'A sense of freedom'

Greenhouse, garden get inmates out of cells

Greenhouse, garden get inmates out of cells

June 25, 2004|by BRIAN SHAPPELL


The greenhouse maintained by Jesse Harris and Judson Frampton has yielded a vibrant array of marigolds and snapdragons, among other flowers.

And they say their summer garden boasts tomatoes up to 163/4 inches in circumference.

The garden and greenhouse aren't flanked by houses and picket fences, but are inside prison walls.

In late May, flowers and plants grown by the two medium-security inmates at the Maryland Correctional Institution south of Hagerstown were planted around areas of the facility, said Kandi Mills, volunteer activity coordinator at the prison.

Harris and Frampton have been working on this year's crop since late in 2003.

"I think it gives them a sense of freedom, working the land instead of being cooped up in their cells," Mills said.


Harris and Frampton said working about 30 hours a week on the greenhouse gives them a feeling of normalcy.

Harris said he was born and raised on a farm, while Frampton said he worked for years for landscaping companies.

"It's relaxing," Harris said. "It's a great experience seeing something come from nothing."

The greenhouse project has been funded for three years, and the garden for two years, through money raised by the Community Corrections Services Committee, volunteer president Carl Howe said.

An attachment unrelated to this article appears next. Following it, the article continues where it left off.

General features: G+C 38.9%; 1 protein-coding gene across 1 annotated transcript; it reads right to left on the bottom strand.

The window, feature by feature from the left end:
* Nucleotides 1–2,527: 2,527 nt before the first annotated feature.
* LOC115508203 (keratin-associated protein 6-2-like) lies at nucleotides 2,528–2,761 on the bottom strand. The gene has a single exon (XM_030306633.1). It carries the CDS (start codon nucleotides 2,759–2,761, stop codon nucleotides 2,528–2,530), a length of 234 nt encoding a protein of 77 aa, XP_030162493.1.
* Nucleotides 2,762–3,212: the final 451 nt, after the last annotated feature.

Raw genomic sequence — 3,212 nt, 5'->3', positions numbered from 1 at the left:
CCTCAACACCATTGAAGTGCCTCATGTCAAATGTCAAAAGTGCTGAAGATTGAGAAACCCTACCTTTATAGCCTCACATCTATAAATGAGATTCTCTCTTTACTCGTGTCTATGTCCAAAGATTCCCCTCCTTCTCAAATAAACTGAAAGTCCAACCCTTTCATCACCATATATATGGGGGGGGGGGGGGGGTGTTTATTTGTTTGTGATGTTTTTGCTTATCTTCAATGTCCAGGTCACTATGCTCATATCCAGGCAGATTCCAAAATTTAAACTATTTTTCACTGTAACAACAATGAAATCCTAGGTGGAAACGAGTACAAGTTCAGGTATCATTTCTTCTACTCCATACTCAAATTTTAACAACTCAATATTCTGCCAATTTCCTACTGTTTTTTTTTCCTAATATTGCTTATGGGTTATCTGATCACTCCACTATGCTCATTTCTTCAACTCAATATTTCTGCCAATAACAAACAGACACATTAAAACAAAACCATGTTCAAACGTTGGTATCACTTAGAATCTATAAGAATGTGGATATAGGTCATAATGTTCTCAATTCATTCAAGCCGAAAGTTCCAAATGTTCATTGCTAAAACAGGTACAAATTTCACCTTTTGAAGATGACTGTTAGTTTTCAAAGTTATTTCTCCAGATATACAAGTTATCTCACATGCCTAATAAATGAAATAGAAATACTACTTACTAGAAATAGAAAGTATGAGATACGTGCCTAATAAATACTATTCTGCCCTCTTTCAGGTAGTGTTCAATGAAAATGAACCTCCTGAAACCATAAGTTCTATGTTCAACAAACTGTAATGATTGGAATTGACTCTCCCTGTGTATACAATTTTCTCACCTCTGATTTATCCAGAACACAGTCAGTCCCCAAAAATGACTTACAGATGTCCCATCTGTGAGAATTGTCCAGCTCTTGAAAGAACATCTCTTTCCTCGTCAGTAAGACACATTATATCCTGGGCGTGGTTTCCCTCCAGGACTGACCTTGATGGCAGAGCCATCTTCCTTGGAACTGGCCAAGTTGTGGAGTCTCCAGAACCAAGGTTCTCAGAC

The volunteer committee has functioned at MCI for more than 20 years and has started other programs to help inmates deal with anger management and esteem issues, Howe said.

Howe said money for the greenhouse/garden project came from fund-raising events and a grant from the Episcopal Diocese of Maryland.

"We got to thinking it'd be great if there was a greenhouse program to teach master gardening. They could become certified in the state and would be more likely to gain employment upon their release," he said.

Mills, who was among the prison employees who declined to comment on the offenses for which Harris and Frampton are serving time, said the crimes for which inmates are convicted generally are not considered when determining who can take part in the program.

Officials determine who can participate in such programs based on their behavioral records at the prison.

The talkative Harris and the more reserved Frampton said the long-term planning that goes into the greenhouse helps the time pass more quickly.

"In here, it helps you become more of a leader and to think in advance," Harris said.

Frampton becomes animated when talking about the garden they maintain during what is the down season for the greenhouse.

"You're all over the place in this," Frampton said. "It keeps you constantly going."

Vegetables grown in the 55-by-75-foot garden include beets, carrots, lettuce, giant tomatoes and more. Correctional officers consume much of the produce in their dining area, Mills said.

There's an added bonus to working in the garden.

"If I get a migraine, I eat one of these, and it goes away," Harris said as he picked leaves off a fresh basil plant. "It's better than the aspirin we have."

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